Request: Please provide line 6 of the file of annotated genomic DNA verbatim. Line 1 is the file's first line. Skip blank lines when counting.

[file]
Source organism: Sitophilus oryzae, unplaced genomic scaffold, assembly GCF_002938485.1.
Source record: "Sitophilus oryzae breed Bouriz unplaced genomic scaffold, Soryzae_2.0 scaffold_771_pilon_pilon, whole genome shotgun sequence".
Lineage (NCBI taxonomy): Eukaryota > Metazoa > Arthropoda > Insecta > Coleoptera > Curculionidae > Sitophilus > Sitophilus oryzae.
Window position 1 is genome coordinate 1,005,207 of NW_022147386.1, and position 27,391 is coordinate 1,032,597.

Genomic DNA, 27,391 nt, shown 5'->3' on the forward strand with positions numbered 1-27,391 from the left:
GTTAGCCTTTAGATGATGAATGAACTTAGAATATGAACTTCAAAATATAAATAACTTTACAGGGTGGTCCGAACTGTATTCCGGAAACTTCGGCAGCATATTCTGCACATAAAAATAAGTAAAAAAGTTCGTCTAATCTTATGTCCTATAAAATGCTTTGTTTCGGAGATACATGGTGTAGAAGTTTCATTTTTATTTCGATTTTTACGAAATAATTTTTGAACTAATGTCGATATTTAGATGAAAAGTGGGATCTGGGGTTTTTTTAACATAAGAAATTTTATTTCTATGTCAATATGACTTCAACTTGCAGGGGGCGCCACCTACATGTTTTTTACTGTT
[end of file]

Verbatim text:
GTTAGCCTTTAGATGATGAATGAACTTAGAATATGAACTTCAAAATATAAATAACTTTACAGGGTGGTCCGAACTGTATTCCGGAAACTTCGGCAGCATATTCTGCACATAAAAATAAGTAAAAAAGTTCGTCTAATCTTATGTCCTATAAAATGCTTTGTTTCGGAGATACATGGTGTAGAAGTTTCATTTTTATTTCGATTTTTACGAAATAATTTTTGAACTAATGTCGATATTTAGATGAAAAGTGGGATCTGGGGTTTTTTTAACATAAGAAATTTTATTTCTATGTCAATATGACTTCAACTTGCAGGGGGCGCCACCTACATGTTTTTTACTGTT